Malachi watched the young man sympathetically, aware of how hard he’d struggled to get his life back on track after losing everything. He’d skimmed through the footage of Noah’s life this morning – in fact, he’d been so engrossed in it that he hadn’t noticed Samael sabotaging the alarm clock. His rival would obviously stop at nothing to try to make Noah’s day a disaster – presumably with the intention of driving him back to drink. Malachi had seen everything though: the AA meetings; the bottles of alcohol-free beer in the fridge. Noah was determined to beat his addiction and Malachi would give him all the help he could today.
He hadn’t realised just how devious Samael could be – not until the appraisal was underway and the demon deliberately knocked over a cup of coffee, soaking the papers that were on the desk and almost scalding Noah’s boss in the process. Noah’s cheeks flamed as he apologised profusely for his clumsiness – even though his brain told him that he hadn’t been sitting close enough to the coffee to tip it over. “He’s a liability,” Samael hissed in the irate man’s ear. “Let him go.”
Malachi felt his hands ball into fists. Samael sniggered. Slowly, Malachi released his fingers then whispered loudly, “He’s a bit clumsy, but he’s a good worker. Why not give him another chance?”
Some hours later, Noah sat at his desk, busily typing up a report on sales figures. The three months’ pile of papers was gradually decreasing, but Samael had been suspiciously quiet for over an hour now and Malachi didn’t like it. He shifted his head slightly. Out of the corner of his eye, he could see Samael blowing very gently but just hard enough for the paper at the top of the pile to flutter to the floor and lie, half-hidden, beneath the desk. Malachi gave Samael a sharp look; Samael returned it with an air of studied innocence. Sighing, Malachi reached out a hand to flick the paper back into visibility, then stopped: Samael had placed a foot on the paper, pinning it to the floor. He was obviously taking no chances.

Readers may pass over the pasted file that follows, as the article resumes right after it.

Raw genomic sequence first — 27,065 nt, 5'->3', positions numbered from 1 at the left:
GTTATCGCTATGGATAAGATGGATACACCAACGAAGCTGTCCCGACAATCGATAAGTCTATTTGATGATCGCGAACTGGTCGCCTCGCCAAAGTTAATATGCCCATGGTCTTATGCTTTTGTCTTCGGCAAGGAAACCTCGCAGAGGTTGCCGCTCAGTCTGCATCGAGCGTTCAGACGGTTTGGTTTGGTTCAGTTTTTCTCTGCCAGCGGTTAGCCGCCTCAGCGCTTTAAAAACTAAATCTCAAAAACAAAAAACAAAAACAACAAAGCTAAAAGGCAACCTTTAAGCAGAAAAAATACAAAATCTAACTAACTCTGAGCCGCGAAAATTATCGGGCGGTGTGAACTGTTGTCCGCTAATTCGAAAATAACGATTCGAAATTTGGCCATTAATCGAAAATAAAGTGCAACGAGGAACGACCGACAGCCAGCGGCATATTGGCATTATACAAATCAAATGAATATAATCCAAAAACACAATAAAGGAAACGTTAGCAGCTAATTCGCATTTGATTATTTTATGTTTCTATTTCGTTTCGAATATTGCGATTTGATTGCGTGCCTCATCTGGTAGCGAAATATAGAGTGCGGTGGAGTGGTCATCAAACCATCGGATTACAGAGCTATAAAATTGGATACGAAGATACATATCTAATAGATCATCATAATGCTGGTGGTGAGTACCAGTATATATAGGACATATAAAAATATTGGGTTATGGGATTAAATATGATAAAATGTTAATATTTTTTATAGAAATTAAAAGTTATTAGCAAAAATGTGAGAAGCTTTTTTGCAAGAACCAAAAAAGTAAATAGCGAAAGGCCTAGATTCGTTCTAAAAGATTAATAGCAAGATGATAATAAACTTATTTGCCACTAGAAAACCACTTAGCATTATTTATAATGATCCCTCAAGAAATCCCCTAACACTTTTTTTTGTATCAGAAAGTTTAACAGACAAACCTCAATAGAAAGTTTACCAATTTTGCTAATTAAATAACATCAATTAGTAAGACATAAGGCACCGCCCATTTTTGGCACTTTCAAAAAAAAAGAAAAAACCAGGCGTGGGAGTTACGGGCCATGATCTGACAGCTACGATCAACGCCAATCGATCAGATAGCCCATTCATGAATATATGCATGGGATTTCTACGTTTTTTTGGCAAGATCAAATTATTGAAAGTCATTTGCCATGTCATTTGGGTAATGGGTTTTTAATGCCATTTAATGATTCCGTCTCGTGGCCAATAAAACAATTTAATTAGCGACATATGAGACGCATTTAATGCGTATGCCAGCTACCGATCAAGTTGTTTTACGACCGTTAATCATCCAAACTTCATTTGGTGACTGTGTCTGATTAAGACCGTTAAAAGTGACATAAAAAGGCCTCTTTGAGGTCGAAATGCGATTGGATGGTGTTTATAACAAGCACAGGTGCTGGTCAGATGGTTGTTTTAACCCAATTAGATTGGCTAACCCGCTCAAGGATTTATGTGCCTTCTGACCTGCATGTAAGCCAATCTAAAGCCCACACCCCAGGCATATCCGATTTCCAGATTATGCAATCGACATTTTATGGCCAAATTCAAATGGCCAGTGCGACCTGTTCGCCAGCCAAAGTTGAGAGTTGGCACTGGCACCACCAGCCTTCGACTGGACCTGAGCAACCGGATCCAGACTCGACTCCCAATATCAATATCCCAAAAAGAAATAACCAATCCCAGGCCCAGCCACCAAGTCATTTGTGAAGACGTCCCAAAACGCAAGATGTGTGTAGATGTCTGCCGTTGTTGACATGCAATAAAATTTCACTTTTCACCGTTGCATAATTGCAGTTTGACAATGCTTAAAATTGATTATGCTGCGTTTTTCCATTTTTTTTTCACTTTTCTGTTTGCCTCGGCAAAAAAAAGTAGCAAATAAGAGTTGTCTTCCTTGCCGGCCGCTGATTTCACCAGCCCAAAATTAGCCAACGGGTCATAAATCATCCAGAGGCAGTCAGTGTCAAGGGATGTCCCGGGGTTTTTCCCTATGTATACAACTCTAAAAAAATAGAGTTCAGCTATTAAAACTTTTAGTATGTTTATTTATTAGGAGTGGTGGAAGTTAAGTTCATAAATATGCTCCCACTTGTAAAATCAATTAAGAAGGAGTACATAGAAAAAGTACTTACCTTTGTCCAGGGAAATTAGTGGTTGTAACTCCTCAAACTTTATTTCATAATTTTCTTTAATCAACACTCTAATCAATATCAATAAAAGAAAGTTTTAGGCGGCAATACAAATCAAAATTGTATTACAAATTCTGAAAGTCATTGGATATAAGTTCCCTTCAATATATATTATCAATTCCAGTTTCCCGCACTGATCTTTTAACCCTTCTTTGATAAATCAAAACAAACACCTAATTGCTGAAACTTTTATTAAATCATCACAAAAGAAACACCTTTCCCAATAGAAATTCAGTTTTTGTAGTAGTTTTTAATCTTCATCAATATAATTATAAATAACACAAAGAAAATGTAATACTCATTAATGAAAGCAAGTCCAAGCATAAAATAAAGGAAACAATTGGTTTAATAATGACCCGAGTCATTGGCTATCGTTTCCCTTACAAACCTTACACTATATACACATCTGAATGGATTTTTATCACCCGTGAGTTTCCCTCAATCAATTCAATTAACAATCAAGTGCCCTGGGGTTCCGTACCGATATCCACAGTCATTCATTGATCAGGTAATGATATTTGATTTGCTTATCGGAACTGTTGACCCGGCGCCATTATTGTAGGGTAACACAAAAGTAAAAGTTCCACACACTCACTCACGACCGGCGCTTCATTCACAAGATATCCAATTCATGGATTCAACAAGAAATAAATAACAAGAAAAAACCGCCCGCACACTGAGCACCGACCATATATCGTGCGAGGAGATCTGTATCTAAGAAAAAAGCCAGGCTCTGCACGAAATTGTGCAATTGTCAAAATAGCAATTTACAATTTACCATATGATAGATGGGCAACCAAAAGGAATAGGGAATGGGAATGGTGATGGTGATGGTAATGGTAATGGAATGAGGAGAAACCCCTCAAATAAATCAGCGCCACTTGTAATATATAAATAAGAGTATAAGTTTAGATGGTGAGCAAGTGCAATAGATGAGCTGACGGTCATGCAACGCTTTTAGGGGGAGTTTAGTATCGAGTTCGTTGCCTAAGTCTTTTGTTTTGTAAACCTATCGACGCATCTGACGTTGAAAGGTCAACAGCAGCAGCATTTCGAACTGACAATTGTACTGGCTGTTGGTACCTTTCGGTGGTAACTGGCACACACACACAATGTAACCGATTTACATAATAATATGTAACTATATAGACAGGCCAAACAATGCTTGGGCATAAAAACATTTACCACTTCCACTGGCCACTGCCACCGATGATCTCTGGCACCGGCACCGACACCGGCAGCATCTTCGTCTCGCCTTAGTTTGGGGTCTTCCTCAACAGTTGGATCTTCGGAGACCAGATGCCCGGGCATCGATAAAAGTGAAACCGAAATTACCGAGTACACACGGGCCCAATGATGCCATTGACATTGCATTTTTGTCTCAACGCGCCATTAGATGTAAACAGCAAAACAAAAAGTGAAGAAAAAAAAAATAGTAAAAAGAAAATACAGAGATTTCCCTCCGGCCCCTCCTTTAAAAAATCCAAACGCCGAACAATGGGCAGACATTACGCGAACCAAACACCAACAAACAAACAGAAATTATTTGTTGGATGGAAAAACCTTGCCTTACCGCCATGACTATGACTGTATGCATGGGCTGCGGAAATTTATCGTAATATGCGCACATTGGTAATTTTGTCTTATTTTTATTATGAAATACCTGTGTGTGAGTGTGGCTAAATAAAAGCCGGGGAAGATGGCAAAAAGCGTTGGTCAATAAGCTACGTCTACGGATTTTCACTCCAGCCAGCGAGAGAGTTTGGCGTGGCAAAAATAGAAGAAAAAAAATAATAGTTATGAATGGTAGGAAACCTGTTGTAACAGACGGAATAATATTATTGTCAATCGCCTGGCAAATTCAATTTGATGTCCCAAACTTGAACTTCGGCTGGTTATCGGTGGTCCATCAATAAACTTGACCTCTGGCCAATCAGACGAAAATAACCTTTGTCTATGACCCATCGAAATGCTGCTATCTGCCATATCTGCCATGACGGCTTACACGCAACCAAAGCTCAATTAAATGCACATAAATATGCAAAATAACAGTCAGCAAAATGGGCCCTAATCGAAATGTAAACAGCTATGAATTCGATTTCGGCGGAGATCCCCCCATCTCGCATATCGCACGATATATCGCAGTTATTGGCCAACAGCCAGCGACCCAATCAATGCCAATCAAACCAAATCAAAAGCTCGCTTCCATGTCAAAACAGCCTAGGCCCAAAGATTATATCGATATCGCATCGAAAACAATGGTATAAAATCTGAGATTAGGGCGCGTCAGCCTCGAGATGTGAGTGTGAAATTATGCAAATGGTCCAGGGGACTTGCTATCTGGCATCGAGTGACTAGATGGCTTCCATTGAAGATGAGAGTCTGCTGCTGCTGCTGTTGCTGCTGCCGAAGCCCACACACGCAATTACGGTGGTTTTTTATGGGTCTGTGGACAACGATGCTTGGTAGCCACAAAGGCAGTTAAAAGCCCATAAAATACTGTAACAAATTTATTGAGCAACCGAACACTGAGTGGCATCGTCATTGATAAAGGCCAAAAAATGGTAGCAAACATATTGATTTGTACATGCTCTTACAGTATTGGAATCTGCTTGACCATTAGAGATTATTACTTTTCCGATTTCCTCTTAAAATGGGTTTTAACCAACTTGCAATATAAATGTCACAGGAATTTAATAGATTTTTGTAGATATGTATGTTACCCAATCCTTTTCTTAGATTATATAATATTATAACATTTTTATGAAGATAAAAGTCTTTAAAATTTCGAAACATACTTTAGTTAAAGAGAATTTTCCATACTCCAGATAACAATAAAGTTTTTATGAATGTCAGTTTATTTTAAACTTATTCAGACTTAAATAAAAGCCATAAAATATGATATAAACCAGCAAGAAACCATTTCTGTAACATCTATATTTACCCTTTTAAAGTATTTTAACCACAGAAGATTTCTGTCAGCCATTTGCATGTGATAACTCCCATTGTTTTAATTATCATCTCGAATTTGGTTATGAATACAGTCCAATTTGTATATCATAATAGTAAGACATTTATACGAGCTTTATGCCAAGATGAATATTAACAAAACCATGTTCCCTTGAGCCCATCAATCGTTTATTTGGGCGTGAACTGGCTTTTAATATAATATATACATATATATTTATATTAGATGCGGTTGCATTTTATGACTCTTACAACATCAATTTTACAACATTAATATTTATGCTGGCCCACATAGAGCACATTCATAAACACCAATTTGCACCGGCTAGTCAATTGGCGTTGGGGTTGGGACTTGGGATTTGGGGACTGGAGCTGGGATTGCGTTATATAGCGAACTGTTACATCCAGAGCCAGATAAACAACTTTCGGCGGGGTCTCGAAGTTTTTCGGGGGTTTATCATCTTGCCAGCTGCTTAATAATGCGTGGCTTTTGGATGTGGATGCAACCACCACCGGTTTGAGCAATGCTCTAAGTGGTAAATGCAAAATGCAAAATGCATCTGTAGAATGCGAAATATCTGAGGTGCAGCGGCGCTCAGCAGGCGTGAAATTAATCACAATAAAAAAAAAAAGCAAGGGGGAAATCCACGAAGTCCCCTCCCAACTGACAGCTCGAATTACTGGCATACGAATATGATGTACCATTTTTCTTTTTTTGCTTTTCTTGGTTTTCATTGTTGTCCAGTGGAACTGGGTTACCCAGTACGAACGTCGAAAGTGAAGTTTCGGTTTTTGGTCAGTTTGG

Malachi felt his chest constrict momentarily with anger, then checked himself. He would not allow himself to be sucked into Samael’s games, he told himself sternly. Nevertheless, the unfairness of it all was already setting him on edge.
Noah worked steadily through his lunch hour, trying to ignore the nagging hunger pains that reminded him he’d had no breakfast. If he could just finish this report and show Mr Williams how reliable he was...
He was almost done. Quickly, he typed in the last few figures and was just about to press ‘Save’ when he stopped. He’d made a mistake somewhere: total sales were several thousand less than they should have been. He’d obviously screwed up somewhere, but how?
At that point, Samael finally decided to move his foot. Breathing a sigh of relief, Malachi grabbed the missing sheet of paper and recklessly brushed it against Noah’s ankle, hoping to attract his attention. It worked. Noah looked down and exclaimed in surprise.
It was only as Noah bent down to retrieve the errant page, that Samael revealed his true stratagem: whilst Noah’s eyes were fixed on the paper, Samael calmly reached out and pressed the ‘Delete’ key. Malachi gazed in shock.
“You can’t do that!” he croaked at last.
“I think you’ll find,” Samael’s tone was mocking, “that I can and I have.”
Seconds later, Noah sat upright once more, his hand clutching the piece of paper. It was a good job he’d spotted it before he sent the report in. It shouldn’t take too long to insert the details either: if he just did a date search and then...
He froze in horror as he looked at his computer screen and realised the report had vanished.
“No!” The expletives that followed were so colourful that several nearby workers craned their heads round their cubicle screens to see what the matter was.
Noah looked about him wildly, wondering what to do. The file was still open, but all the details he’d so painstakingly entered were gone. It would take him hours to retype it all – hours he didn’t have. The report was due by 3pm and it was already 2.15.
“Control Z,” Malachi breathed loudly. Samael shot him a dirty look.
Noah was struck by a crazy thought: what if he’d somehow inadvertently managed to press the ‘Delete’ button when he bent down to retrieve the missing page? If so, then surely pressing ‘Control Z’ would sort it out?